High fructose corn syrup intake linked to liver disease

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Seksan Mongkhonkhamsao/Getty ImagesResearchers investigated the link between nonalcoholic fatty liver disease (NAFLD) and high fructose corn syrup consumption.

They found that consuming high amounts of fructose, especially among Mexican Americans who consumed the highest amount, was linked to a higher risk of NAFLD.

The researchers conclude that people should avoid consuming foods with high fructose corn syrup content to prevent NAFLD.Nonalcoholic fatty liver disease (NAFLD) occurs when an excess of fat builds up in the liver, which can lead to permanent scarring of the liver, called cirrhosis. Around 24%Trusted Source of adults in the U.S. have the condition.Risk factors for NAFLD includeTrusted Source:

Low HDL cholesterol Type 2 diabetes High BMI Age HypertensionWaist circumference Previous researchTrusted Source indicates that diets high in sugar from sucrose or high fructose corn syrup increase NAFLD risk.Other research also suggests that NAFLD prevalence is highest in Hispanics compared to Whites and Blacks.

Exploring high-fructose corn syrup consumption and NAFLD rates could help researchers identify the reasons behind different risk factors among ethnic groups.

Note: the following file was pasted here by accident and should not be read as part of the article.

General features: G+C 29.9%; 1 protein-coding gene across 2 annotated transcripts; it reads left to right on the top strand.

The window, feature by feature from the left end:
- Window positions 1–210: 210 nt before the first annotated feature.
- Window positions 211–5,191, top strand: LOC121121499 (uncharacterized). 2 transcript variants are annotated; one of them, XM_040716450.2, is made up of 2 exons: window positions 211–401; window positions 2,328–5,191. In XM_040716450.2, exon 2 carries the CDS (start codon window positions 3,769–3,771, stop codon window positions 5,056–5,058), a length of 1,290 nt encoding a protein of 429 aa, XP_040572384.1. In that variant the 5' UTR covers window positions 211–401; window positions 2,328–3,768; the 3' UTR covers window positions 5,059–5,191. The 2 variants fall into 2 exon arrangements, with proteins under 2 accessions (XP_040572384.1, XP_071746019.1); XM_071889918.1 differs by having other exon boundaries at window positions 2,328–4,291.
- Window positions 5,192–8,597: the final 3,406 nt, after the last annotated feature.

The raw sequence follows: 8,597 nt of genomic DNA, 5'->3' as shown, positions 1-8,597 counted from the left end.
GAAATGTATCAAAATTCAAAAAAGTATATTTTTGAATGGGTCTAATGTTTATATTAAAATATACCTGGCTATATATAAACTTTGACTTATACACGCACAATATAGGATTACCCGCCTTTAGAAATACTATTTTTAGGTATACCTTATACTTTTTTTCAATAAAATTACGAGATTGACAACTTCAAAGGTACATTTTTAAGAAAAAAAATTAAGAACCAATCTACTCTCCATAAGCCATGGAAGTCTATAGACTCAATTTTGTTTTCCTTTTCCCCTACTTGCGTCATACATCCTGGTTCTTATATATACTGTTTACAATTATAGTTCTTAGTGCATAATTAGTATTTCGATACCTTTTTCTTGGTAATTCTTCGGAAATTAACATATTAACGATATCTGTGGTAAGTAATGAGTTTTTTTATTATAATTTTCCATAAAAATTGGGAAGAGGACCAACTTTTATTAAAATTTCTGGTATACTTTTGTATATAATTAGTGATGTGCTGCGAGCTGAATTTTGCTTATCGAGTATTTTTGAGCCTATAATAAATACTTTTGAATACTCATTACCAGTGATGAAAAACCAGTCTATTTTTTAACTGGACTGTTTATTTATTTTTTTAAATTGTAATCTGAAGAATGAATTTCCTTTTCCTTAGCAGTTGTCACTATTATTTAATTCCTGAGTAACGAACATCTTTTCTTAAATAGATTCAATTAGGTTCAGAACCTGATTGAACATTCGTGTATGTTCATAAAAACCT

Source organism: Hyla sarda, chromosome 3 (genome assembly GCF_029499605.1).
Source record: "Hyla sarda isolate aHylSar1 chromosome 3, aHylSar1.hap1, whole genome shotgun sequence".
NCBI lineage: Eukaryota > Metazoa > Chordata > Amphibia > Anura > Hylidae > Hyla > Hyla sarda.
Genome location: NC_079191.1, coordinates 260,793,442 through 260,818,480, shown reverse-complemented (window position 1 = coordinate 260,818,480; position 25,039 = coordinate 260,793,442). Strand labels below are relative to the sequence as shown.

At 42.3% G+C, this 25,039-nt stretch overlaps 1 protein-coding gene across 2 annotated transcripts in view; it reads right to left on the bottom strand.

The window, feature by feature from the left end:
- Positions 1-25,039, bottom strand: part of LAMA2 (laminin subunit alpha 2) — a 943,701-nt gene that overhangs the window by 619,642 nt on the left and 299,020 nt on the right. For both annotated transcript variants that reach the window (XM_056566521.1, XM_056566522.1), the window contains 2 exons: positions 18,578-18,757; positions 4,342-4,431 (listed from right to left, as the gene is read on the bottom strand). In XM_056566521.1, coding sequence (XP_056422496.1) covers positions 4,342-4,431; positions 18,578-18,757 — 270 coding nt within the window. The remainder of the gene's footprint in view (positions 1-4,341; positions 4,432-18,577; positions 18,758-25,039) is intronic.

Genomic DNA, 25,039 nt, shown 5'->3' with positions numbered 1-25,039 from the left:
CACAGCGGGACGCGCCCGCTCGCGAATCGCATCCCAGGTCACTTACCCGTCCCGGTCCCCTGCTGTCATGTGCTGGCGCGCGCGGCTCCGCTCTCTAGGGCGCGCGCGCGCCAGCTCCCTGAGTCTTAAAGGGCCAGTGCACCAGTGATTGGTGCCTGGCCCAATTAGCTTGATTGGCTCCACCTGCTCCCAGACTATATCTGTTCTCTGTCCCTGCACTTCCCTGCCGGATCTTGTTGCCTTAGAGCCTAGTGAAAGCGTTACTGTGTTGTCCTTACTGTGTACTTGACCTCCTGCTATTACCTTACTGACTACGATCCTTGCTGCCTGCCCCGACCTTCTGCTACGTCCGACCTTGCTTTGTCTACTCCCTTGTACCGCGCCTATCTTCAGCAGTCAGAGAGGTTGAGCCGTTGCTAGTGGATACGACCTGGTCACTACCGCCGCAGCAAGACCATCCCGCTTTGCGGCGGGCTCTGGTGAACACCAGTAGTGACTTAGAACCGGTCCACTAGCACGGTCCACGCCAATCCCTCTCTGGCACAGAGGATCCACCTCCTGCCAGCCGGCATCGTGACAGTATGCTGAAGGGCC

Recently, researchers analyzed the link between NAFLD and high-fructose corn syrup consumption among different ethnicities.

They found that higher fructose consumption was linked to higher rates of NAFLD and that Mexican Americans were most affected.Researchers presented the findings at the Endocrine Society’s annual meeting in Atlanta, Georgia.Data analysis Fructose is a natural sugar found in fruits, fruit juices, certain vegetables, and honey. Fructose is also present in high fructose corn syrup, which is often added to foods such as sodas and candies.

Researchers examined data from 3,292 participants in the National Health and Nutrition Examination Survey (NHANES) 2017-2018. Data in their analysis included fructose consumption, demographic factors including ethnicity, and incidence of NAFLD.Among the participants, 31.3% were in the “moderate” fructose consumption group, and 35.5% were in the high consumption group.

Fructose consumption came from various sources:29% from baked goods, pasta, and other grains28% from fruits and items containing fruit16% from sweeteners, condiments, and sauces16% from sodas Altogether, 48% of Mexican Americans and 44% of non-Hispanic Blacks were in the high fructose consumption group compared to 33% of non-Hispanic Whites.